NEW YORK (CNNMoney) -- Minimum-wage workers in eight states could see their paychecks grow by hundreds of dollars next year, thanks to automatic annual increases in the rates.
Colorado, Montana, Ohio, Washington and Oregon recently announced their 2012 minimum wages, which contain bumps ranging from 28 cents to 37 cents per hour. This translates into annual raises of between $582 and $770 for full-time workers at that end of the pay scale depending on where they live.
Washington workers enjoy the highest minimum wage, which will rise to $9.04, a boost of 37 cents per hour and $770 per year.
Arizona, Florida and Vermont are expected to announce the increases in their rates in coming weeks.
These states are taking action because their laws require that their minimum wages adjust annually to keep pace with inflation.
The rate increases come at a time when many Americans are seeing their incomes stagnate. For those in the middle of the pay scale, income fell to $49,445 last year, when adjusted for inflation, a level not seen since 1996, according to census figures. And over the 10-year period, their income is down 7%.
The federal minimum wage stands at $7.25, which is just over $15,000 a year for a full-time worker. That's less than the poverty rate for a family of four.
The federal rate, which is not indexed for inflation, was last increased in 2009, when it rose by 70 cents. Some 18 states, plus the District of Columbia, have higher minimum wage rates.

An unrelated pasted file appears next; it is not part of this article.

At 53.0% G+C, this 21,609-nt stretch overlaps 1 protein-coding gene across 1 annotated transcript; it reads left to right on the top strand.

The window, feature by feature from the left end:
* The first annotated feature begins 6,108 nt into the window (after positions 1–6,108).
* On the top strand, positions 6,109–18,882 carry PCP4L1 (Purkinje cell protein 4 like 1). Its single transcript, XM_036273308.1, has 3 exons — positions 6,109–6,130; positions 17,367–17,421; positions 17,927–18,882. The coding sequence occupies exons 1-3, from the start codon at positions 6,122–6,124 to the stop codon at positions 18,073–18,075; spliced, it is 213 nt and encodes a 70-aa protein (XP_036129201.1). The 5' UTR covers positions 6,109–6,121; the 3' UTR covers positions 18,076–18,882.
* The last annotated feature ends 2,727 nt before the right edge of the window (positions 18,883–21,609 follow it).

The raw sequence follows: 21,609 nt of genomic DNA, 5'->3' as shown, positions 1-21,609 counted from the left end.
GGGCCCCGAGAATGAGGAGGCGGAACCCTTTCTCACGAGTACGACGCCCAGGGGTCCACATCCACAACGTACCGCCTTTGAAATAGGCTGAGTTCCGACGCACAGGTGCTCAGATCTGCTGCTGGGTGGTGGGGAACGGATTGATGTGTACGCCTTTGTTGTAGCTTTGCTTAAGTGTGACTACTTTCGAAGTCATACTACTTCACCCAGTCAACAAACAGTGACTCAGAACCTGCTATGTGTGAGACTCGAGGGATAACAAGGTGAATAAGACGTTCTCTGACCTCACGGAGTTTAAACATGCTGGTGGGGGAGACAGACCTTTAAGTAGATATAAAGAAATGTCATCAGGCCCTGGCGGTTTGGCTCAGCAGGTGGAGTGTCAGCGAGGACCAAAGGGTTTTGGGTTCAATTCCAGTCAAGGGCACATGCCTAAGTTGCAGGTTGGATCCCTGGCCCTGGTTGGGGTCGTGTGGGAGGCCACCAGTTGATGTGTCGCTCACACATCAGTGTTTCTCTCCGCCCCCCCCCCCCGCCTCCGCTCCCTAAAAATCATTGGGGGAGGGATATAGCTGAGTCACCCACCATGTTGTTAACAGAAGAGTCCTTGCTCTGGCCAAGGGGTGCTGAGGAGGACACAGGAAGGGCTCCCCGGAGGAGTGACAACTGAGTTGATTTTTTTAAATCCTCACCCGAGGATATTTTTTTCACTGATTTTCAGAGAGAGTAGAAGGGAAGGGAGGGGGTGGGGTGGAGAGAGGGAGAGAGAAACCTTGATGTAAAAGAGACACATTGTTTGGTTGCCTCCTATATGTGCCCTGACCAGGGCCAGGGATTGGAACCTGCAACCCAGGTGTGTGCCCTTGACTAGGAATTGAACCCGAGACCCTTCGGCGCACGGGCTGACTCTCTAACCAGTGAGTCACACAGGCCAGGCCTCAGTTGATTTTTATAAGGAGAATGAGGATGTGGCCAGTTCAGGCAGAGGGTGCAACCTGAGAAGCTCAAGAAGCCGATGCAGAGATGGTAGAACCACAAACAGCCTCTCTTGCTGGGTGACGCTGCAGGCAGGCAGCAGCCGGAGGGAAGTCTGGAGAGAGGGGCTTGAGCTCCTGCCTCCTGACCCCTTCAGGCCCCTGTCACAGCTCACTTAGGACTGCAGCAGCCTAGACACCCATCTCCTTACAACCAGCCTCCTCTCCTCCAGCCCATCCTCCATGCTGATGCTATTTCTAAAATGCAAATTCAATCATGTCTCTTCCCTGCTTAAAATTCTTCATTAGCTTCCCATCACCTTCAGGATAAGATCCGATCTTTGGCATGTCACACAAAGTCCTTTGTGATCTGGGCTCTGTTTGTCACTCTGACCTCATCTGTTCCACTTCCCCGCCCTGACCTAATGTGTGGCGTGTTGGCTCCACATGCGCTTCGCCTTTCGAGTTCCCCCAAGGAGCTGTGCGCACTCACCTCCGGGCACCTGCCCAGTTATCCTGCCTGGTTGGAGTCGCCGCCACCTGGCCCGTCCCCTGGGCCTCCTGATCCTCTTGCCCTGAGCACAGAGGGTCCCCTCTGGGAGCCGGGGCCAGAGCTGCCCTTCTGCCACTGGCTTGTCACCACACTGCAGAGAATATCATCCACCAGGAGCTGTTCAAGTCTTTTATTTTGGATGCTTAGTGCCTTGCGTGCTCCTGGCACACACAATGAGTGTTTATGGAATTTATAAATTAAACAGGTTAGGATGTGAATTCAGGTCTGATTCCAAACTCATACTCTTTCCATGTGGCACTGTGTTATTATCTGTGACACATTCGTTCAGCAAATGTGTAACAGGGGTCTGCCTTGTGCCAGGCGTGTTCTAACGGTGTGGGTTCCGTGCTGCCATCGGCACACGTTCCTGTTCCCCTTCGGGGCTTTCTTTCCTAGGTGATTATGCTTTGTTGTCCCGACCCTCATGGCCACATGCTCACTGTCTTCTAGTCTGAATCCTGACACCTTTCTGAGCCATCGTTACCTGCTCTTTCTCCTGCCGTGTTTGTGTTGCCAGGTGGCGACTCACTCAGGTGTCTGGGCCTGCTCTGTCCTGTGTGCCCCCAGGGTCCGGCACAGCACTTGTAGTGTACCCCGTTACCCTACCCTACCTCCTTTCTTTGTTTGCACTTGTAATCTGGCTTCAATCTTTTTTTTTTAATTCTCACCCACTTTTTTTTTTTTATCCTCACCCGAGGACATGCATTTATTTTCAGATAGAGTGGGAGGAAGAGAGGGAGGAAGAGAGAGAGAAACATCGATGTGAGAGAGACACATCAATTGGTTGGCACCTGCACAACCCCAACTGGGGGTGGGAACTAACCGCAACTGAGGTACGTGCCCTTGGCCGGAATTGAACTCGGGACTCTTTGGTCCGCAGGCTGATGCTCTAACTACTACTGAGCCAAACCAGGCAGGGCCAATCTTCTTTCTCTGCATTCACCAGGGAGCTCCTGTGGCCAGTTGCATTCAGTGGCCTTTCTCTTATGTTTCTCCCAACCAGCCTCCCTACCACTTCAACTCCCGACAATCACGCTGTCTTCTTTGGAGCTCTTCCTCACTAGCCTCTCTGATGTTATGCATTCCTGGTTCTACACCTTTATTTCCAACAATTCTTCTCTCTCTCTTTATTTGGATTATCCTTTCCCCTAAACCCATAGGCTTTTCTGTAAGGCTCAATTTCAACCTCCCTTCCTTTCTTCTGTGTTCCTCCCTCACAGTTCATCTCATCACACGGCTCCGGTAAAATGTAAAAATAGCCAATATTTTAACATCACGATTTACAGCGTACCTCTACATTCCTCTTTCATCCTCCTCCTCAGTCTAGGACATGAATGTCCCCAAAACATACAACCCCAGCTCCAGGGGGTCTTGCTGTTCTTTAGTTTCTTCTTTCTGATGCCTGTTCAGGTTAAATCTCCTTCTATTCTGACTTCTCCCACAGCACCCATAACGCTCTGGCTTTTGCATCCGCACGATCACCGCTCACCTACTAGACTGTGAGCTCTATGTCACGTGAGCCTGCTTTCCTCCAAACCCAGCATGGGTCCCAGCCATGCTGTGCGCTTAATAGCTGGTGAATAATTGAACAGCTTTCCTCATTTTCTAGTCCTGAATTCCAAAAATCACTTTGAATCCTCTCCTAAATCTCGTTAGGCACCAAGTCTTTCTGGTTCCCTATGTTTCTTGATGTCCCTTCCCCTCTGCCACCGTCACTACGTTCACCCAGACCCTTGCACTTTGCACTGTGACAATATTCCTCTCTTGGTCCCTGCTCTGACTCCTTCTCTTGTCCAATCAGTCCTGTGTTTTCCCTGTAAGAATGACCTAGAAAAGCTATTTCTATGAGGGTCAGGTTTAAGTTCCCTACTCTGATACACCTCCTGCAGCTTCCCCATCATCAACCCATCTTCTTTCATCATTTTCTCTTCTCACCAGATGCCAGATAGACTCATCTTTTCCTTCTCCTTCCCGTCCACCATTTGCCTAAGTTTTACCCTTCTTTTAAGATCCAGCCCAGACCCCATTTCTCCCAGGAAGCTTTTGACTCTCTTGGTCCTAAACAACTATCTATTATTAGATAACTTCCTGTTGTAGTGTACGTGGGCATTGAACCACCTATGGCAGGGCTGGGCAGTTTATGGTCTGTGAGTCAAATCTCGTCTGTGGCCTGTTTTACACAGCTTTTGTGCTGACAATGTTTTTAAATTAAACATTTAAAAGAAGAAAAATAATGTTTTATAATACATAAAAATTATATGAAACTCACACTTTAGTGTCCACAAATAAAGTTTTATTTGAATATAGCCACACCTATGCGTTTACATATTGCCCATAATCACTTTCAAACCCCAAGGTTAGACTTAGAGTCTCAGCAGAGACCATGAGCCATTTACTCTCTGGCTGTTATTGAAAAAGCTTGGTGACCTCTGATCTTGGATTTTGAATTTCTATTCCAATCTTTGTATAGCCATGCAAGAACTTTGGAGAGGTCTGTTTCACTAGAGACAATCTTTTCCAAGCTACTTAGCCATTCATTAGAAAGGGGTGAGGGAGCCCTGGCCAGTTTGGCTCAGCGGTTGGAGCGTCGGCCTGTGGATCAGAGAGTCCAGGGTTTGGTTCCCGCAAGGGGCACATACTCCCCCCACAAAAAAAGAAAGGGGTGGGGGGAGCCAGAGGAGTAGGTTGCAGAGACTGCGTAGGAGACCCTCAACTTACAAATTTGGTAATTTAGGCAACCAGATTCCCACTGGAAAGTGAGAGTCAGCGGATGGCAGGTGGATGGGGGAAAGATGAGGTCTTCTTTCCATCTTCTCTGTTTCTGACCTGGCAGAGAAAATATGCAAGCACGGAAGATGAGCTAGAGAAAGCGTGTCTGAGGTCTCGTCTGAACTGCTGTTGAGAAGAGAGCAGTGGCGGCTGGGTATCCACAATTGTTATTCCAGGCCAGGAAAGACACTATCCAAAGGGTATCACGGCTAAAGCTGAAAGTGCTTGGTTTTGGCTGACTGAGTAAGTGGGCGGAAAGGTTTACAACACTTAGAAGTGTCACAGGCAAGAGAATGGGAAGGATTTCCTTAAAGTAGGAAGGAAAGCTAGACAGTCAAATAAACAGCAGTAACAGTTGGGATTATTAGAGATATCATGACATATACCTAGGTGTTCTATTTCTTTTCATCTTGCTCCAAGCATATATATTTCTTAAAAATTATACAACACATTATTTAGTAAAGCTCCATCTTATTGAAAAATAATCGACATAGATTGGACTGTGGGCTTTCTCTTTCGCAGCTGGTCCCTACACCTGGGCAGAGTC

The automatic state increases are among the few points of upward pressure on wages, said Jen Kern, minimum wage coordinator at the National Employment Law Project, an advocacy group.
"We can't afford to have workers' buying power erode when, in fact, we need spending to get the economy going," she said.
The minimum wage is taking on increased importance in this economic downturn because the jobs that are being created these days skew toward the lower end of the pay scale. Some three-quarters of minimum-wage workers are at least 20 years old and 60% are women, according to NELP, citing federal statistics.
An analysis from NELP earlier this year showed that 76% of jobs created in the first seven months of 2010 were in low- to mid-wage industries -- those earning between $8.92 to $15 an hour, well below the national average hourly wage of $22.60.
Some experts say that an important first step to getting the economy out of its slump is to boost the federal minimum wage to the $10 range. However, business groups say that could force companies to further cut back on hiring.
Lawmakers in several other states, including California, Maryland, Illinois and Massachusetts, introduced legislation this year to raise their minimum wages and add an annual cost of living adjustment, according to NELP.
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